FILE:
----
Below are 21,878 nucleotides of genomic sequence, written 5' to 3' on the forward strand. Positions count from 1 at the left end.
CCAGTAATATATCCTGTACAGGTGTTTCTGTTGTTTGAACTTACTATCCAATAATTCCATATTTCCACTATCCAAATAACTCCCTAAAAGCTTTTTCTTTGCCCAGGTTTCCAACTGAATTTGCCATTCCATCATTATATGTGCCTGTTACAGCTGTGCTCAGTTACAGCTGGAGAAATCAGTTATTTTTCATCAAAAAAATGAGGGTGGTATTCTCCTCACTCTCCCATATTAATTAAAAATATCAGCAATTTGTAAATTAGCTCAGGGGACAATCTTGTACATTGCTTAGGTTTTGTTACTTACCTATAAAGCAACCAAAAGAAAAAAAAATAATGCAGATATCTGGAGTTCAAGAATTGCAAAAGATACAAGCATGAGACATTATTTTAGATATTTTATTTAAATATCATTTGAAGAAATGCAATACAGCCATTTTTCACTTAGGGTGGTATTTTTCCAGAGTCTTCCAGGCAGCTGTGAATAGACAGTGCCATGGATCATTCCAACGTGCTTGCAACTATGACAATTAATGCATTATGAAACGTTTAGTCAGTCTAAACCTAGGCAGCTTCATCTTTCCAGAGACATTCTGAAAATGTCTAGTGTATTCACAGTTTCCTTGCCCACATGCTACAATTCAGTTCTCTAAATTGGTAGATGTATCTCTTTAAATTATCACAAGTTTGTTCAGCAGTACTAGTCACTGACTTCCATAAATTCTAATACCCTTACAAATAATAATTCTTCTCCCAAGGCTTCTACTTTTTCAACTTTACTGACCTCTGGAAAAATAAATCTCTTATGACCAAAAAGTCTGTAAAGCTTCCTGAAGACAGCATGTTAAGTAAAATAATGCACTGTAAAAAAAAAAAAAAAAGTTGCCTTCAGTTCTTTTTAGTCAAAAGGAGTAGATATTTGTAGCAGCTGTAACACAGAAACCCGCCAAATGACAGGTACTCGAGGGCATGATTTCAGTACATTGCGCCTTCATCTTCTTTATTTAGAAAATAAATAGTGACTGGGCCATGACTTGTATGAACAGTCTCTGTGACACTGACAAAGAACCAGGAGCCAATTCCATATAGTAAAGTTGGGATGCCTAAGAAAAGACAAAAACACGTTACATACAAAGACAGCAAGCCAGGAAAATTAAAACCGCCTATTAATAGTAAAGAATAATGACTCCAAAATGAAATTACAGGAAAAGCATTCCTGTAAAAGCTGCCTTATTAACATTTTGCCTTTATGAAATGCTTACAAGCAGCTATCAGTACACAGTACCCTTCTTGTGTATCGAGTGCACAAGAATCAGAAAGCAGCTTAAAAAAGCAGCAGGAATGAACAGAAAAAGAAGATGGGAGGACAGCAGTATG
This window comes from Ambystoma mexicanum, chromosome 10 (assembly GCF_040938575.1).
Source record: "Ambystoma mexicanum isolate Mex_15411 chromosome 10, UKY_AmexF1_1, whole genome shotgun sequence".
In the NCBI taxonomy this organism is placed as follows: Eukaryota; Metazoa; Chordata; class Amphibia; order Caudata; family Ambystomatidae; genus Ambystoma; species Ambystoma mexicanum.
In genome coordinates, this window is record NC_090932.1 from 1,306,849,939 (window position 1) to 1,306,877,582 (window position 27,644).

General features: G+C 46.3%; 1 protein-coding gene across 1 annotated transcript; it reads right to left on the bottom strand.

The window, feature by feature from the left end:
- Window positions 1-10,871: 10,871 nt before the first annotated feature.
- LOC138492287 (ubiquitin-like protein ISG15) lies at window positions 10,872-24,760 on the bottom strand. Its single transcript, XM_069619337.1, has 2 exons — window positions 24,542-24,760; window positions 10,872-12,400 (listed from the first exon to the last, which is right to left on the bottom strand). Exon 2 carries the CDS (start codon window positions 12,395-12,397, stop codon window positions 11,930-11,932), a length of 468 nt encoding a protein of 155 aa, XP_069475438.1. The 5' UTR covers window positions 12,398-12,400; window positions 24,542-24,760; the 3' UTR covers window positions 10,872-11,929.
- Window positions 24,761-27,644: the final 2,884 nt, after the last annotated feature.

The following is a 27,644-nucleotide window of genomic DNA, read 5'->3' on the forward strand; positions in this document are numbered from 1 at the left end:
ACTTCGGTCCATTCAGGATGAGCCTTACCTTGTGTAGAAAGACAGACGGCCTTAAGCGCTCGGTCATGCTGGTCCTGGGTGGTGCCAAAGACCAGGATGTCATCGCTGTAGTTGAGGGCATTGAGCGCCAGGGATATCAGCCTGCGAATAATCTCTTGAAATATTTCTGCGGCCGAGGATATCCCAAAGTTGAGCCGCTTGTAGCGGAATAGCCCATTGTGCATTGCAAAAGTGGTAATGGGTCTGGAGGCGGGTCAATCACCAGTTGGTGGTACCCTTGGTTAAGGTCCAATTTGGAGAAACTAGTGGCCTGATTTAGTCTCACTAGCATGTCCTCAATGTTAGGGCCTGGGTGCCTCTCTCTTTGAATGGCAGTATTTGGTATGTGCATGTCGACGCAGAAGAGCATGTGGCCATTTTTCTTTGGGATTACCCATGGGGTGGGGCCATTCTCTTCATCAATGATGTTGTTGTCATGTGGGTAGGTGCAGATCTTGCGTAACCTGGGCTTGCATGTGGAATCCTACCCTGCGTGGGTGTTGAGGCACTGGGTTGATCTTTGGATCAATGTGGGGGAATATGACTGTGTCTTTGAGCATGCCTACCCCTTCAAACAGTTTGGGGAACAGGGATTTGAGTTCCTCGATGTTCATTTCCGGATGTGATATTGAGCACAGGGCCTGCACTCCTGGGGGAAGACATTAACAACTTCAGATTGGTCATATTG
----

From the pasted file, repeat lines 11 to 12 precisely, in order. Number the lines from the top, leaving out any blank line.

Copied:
- Window positions 24,761-27,644: the final 2,884 nt, after the last annotated feature.

The following is a 27,644-nucleotide window of genomic DNA, read 5'->3' on the forward strand; positions in this document are numbered from 1 at the left end: